Rorschach in The Mindscape of Alan MooreRorschach’s cameo appearance

Moore declared to friends and family on his 40th birthday that he was a magician. That’s not “magic” as in the pulling of rabbits out of proverbial hats, but as in the exploration of areas outside the realm of science. Magic is the exploration of what science does not cover, but sometimes science describes the world in ways that might sound like magic. Collaborator Dave Gibbons points out the Heisenberg Uncertainty Principle, in which the more we learn what makes up matter and the material world, the less substantial it all seems. We can’t observe or measure it; there’s nothing there.

Moore defines magic as “The Art,” and if art is the manipulation of words and images to alter consciousness, then art is magic, and a writer is a magician. As Moore says in an interview with Daniel Whiston, his best grimoire (or book of spells) is actually a dictionary. Moore believes writing is a “transformative force than can change society” but by the 21st Century, writing is seen as a mere entertainment. Whereas once, in less rational or scientifically enlightened times, writers were feared. A witch could curse your crops or your health, but a writer could afflict you with a satire that could cause an entire community to laugh at you, and worse, for posterity to continue to laugh at you generations after you die! Now, the power of magic is not only underestimated, but abused. Advertisers work magic every day by manipulating and anesthetizing people en masse.

The Mindscape of Alan MooreDoctor Manhattan as Da Vinci’s Vitruvian Man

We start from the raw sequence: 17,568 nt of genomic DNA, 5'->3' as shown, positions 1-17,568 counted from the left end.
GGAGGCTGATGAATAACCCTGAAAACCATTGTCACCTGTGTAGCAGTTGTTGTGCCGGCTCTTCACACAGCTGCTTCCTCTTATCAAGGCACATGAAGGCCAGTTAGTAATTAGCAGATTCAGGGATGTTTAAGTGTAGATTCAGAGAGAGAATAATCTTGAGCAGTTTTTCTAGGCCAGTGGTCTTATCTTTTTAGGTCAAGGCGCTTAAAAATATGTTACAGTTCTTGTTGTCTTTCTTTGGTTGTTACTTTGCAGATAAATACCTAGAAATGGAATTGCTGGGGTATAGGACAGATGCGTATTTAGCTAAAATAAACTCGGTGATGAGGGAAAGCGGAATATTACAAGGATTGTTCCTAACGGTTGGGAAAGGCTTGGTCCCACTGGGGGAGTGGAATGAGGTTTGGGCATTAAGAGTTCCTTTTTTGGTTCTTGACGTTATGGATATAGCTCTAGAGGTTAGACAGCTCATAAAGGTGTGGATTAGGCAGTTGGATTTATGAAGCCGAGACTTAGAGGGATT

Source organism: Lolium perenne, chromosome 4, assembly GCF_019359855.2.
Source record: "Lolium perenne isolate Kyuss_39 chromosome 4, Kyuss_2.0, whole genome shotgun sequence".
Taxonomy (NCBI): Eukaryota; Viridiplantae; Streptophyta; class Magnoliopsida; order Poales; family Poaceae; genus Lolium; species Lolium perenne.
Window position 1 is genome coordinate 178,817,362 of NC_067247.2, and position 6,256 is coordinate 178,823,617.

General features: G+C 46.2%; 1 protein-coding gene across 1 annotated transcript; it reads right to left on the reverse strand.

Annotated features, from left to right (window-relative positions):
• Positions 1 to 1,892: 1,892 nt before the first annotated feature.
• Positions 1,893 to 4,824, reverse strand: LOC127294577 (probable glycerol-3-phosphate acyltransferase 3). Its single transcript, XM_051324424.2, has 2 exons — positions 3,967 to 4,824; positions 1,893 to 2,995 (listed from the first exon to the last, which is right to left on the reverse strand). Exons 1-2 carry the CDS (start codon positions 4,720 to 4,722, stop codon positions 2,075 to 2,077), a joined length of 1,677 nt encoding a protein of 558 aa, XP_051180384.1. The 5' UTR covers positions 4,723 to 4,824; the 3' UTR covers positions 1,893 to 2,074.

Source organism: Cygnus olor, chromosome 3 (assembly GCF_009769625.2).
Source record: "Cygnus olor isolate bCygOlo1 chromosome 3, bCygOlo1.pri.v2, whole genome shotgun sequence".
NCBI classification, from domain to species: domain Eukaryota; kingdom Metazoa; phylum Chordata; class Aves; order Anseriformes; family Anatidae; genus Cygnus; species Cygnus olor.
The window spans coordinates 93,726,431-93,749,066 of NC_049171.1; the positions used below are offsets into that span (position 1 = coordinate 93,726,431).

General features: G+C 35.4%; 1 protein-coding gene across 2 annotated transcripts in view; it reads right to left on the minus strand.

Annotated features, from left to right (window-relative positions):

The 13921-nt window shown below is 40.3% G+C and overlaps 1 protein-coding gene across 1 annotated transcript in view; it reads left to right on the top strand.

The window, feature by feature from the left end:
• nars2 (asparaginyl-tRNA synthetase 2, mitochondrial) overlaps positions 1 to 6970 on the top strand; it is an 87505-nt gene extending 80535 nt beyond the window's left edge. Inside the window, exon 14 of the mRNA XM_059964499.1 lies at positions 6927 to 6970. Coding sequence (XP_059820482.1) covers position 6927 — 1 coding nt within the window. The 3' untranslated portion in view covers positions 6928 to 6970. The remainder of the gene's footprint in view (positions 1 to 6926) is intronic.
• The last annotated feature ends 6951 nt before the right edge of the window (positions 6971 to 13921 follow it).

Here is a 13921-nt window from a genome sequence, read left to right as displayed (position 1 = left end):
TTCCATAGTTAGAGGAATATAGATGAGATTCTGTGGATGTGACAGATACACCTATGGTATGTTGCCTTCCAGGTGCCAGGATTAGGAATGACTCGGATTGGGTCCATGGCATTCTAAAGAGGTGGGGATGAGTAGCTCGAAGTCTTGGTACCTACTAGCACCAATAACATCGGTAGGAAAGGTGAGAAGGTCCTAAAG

Moore posits the existence of what he calls “Ideaspace,” the landscape of the mind and spirit. The various systems of magic, like the Tarot and the Kabbalah, are maps to Ideaspace. He describes how writers and musicians sometimes feel like they are tapping in to something beyond them, as if merely taking dictation. I myself once felt a faint, pathetic little echo of I think what Moore is talking about. A high school friend and I used to compose and record instrumental music for guitar and keyboard. Our compositions were of varying degrees of seriousness, many just silly fun, but some fairly ambitious. While jamming around one of our silliest tunes, I still swear I heard a melody in the music that neither of us had played yet. My friend couldn’t hear it even when I figured it out on the guitar and played it over the backing tracks we had already recorded. Perhaps I was just hearing musical overtones that were literally present in the sound waves, but I remain convinced that, as silly as that particular song was, I very briefly connected into some kind of world of music. I don’t feel like it was a piece of music that I wrote, more like something that was already there, waiting, and I just had to hear it and play it back onto tape.